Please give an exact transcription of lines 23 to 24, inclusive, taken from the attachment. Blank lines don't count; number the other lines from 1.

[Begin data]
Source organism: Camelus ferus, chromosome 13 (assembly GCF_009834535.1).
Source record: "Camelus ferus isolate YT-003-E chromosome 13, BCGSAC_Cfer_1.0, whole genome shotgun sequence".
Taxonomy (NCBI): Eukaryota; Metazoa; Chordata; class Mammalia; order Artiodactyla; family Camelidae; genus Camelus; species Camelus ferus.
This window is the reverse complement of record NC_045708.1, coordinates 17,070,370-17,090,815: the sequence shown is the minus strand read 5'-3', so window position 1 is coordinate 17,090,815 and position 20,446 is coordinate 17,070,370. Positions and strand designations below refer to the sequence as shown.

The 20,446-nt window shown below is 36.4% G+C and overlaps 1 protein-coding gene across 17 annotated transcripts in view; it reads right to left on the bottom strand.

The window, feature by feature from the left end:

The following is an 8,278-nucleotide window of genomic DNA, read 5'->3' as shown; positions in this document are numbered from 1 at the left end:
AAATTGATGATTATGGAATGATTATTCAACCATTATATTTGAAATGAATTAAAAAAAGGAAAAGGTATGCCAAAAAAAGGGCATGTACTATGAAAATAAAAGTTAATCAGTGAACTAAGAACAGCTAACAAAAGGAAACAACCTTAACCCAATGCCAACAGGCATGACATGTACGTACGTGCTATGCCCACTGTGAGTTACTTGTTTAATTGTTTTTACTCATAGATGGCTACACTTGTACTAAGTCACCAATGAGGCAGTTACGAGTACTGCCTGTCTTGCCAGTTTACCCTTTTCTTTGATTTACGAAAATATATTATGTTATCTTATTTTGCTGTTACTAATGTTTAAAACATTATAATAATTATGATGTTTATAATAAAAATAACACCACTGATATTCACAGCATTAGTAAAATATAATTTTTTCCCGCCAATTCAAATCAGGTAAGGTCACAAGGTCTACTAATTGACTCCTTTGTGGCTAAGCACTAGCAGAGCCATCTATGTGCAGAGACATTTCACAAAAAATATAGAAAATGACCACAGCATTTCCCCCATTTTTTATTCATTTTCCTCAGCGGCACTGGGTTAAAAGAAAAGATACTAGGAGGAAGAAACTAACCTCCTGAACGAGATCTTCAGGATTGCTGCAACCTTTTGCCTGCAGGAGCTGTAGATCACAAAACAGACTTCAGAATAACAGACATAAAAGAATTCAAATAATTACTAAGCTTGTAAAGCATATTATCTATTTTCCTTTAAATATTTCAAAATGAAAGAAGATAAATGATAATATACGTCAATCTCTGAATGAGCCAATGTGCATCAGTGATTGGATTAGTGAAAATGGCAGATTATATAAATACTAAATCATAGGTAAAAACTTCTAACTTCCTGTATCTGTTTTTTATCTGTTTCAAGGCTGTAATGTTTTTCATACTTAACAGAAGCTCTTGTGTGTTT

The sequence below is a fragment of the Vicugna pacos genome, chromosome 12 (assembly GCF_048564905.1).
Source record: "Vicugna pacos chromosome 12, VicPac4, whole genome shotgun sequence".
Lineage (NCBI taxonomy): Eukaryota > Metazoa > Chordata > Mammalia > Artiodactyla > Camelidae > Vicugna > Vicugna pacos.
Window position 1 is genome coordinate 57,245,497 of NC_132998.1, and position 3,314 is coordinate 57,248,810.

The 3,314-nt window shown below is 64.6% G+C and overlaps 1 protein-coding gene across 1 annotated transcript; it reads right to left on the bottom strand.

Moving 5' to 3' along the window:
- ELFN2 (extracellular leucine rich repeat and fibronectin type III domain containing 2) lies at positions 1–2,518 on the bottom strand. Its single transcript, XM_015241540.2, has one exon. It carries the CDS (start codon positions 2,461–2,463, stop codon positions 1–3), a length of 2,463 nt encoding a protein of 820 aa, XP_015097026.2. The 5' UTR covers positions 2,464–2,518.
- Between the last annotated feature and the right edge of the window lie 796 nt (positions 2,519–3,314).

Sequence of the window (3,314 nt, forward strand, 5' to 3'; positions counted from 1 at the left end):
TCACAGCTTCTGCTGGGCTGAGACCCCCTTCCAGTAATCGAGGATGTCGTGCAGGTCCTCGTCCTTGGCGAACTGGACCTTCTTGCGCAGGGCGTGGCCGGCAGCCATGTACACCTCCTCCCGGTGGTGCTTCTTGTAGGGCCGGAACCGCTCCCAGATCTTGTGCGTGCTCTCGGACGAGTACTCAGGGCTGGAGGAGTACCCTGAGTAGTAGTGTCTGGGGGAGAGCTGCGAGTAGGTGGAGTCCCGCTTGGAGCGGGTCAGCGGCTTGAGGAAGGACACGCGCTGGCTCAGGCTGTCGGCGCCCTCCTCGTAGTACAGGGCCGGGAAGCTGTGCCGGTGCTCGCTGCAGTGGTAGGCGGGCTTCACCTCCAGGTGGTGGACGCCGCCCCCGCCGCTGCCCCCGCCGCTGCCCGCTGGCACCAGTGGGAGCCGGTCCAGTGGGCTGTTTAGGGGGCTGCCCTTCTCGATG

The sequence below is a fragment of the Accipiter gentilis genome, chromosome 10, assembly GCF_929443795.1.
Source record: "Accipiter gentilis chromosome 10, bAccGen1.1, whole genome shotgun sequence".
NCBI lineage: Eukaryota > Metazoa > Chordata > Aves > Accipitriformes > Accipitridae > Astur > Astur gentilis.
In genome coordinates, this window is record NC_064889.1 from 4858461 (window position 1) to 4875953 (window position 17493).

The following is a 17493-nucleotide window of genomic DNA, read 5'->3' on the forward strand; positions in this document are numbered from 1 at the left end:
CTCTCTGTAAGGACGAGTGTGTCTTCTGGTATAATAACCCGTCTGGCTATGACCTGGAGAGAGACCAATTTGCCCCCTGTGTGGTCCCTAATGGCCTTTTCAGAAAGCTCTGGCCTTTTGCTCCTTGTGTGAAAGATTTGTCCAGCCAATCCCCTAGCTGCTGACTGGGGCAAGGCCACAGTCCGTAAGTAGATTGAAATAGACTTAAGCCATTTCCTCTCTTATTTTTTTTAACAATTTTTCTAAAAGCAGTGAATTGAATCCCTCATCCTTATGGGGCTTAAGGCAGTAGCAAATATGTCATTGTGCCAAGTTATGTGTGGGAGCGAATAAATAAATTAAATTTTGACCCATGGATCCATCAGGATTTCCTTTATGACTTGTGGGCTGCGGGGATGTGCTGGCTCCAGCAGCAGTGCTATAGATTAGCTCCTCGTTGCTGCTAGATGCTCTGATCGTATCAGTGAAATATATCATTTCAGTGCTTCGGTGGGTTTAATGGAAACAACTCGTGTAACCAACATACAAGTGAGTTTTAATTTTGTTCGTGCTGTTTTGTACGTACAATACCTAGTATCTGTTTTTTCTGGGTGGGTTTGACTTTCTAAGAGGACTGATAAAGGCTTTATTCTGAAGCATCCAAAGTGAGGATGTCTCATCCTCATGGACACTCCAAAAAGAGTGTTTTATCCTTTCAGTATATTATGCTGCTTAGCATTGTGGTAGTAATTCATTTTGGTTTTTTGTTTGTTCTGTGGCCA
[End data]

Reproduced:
The following is a 17493-nucleotide window of genomic DNA, read 5'->3' on the forward strand; positions in this document are numbered from 1 at the left end:
CTCTCTGTAAGGACGAGTGTGTCTTCTGGTATAATAACCCGTCTGGCTATGACCTGGAGAGAGACCAATTTGCCCCCTGTGTGGTCCCTAATGGCCTTTTCAGAAAGCTCTGGCCTTTTGCTCCTTGTGTGAAAGATTTGTCCAGCCAATCCCCTAGCTGCTGACTGGGGCAAGGCCACAGTCCGTAAGTAGATTGAAATAGACTTAAGCCATTTCCTCTCTTATTTTTTTTAACAATTTTTCTAAAAGCAGTGAATTGAATCCCTCATCCTTATGGGGCTTAAGGCAGTAGCAAATATGTCATTGTGCCAAGTTATGTGTGGGAGCGAATAAATAAATTAAATTTTGACCCATGGATCCATCAGGATTTCCTTTATGACTTGTGGGCTGCGGGGATGTGCTGGCTCCAGCAGCAGTGCTATAGATTAGCTCCTCGTTGCTGCTAGATGCTCTGATCGTATCAGTGAAATATATCATTTCAGTGCTTCGGTGGGTTTAATGGAAACAACTCGTGTAACCAACATACAAGTGAGTTTTAATTTTGTTCGTGCTGTTTTGTACGTACAATACCTAGTATCTGTTTTTTCTGGGTGGGTTTGACTTTCTAAGAGGACTGATAAAGGCTTTATTCTGAAGCATCCAAAGTGAGGATGTCTCATCCTCATGGACACTCCAAAAAGAGTGTTTTATCCTTTCAGTATATTATGCTGCTTAGCATTGTGGTAGTAATTCATTTTGGTTTTTTGTTTGTTCTGTGGCCA